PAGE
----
The staff and students of Selwyn College must have been bowed under the weight of the responsibility.
Auckland University history professor Jamie Belich has argued that the little 900-pupil state secondary school, tucked away on a green Kohimarama slope, was the future of multi-cultural New Zealand.
"If multi-ethnic schools like Selwyn don't work, then Auckland is not going to work," he said.
Well, last week Selwyn College stopped working. The new Government sacked the board, sent in a commissioner and the local MP gave the school six months to sort itself out.
So watch out, Auckland. Watch out, New Zealand.
Selwyn College, it seems, has been unable to reconcile rich and poor, white and brown, conservative and liberal. There are those parents who believe their children's development is aided by performing arts sessions, holistic learning, restorative justice and time off lessons on Wednesday mornings.
And there are those who think an entire term without any maths classes is just a bit much to swallow.
There are now 28 schools that are run by commissioners because the performance of their boards of trustees was regarded as inadequate - but only Selwyn carries with it the hopes of multi-cultural New Zealand.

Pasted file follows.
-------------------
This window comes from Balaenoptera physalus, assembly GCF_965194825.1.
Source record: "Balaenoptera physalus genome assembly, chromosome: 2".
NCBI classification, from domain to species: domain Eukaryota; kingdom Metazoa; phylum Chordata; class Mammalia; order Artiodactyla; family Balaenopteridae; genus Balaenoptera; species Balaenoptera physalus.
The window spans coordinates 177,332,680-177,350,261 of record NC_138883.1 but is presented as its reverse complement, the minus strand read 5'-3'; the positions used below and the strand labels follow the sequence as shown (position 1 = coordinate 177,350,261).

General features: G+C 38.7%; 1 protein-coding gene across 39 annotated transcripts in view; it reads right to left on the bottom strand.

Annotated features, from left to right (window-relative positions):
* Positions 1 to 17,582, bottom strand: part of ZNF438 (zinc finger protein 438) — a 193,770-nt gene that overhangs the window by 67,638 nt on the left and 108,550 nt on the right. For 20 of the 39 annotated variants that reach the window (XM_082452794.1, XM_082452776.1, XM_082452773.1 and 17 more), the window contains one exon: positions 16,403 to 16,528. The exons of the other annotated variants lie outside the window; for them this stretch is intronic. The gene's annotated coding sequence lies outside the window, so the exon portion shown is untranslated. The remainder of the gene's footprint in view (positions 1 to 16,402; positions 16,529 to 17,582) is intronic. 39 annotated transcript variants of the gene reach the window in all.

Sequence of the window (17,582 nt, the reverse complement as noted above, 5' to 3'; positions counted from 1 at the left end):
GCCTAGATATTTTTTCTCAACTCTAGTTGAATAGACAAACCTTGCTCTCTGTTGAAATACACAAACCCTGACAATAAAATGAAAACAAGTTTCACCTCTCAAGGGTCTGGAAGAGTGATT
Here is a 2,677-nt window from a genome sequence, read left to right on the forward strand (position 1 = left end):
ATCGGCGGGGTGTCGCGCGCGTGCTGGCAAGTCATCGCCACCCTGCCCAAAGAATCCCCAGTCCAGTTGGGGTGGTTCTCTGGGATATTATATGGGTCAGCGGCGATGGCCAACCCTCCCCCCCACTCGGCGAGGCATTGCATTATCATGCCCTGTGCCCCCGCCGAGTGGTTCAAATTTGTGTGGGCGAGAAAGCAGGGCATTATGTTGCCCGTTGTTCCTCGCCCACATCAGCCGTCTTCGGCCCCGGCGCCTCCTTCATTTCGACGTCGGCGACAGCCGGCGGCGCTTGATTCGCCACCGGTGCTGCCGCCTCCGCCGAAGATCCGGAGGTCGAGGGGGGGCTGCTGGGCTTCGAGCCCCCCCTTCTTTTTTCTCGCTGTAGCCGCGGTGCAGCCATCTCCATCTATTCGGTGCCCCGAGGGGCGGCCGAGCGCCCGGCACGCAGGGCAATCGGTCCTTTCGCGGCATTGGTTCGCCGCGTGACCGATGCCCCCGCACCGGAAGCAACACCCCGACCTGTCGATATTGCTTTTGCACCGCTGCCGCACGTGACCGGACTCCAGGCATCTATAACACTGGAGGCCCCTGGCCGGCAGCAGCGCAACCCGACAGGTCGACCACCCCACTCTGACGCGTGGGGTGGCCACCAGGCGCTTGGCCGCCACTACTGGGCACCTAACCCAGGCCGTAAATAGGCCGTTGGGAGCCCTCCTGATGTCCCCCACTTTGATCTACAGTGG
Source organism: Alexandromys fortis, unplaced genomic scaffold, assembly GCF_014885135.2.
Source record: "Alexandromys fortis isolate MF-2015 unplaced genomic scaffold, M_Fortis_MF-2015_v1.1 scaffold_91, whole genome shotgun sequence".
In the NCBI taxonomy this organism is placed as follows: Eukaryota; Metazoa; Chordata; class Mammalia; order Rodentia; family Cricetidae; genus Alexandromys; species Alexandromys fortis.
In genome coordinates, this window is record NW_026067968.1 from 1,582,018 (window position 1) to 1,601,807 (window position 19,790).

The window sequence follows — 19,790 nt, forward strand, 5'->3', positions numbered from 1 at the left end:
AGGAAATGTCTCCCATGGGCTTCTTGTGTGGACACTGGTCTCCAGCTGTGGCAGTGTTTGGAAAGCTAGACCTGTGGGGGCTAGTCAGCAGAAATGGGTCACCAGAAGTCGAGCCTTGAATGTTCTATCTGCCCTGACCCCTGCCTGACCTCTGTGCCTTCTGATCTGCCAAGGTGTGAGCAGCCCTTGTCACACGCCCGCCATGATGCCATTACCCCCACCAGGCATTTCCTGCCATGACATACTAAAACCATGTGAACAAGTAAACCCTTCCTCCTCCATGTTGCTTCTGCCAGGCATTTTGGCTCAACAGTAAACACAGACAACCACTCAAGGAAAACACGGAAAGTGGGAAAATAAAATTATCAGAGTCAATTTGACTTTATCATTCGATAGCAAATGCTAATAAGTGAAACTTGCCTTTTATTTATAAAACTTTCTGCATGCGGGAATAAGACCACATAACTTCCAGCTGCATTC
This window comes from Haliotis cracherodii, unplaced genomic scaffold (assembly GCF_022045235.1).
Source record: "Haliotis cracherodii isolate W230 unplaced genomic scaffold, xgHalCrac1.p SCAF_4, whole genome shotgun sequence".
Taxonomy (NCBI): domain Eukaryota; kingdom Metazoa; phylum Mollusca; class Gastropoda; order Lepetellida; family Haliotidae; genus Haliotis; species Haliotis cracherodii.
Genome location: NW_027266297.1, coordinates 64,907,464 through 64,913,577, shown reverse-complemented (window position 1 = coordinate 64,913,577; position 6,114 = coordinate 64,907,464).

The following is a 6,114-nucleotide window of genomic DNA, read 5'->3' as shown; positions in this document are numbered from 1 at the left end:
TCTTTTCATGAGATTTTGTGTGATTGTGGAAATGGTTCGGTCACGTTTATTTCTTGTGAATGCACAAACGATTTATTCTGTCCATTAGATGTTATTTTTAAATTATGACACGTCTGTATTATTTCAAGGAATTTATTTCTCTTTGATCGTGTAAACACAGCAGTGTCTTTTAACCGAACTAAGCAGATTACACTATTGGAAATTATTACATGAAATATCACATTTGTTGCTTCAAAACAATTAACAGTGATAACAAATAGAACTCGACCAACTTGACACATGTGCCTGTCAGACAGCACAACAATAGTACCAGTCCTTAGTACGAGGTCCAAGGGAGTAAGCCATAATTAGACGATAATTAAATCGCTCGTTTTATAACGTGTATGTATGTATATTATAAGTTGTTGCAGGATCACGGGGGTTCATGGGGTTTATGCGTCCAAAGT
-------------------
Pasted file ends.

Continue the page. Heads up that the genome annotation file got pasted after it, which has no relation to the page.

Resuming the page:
Former principal Carol White had quoted Belich's words approvingly at the start of last year, as she looked back on the school's 50th jubilee celebrations and predicted another
50 years in which Selwyn "promotes the power of the mind and heals the heart".
She had every reason to be happy: the 65-year-old had just been made an officer of the New Zealand Order of Merit. Her harshest critic, National MP Allan Peachey, had been forced to apologise in Parliament for warning he had a "knife in her back".
And the last academic traditionalists on the school board of trustees were set to be ousted by a band of her most loyal supporters. Ousted in a gentle, liberal, restorative manner, of course.
Her lilting optimism would be short-lived.
That year, a ministry adviser was appointed to keep watch over the school's governance and management.
A few months later the tuckshop manager was knocked to the ground and a police officer was punched in the head as they tried to break up a gang-related fight at the school. The police had no time for restorative justice: three students were charged with assault or disorderly behaviour.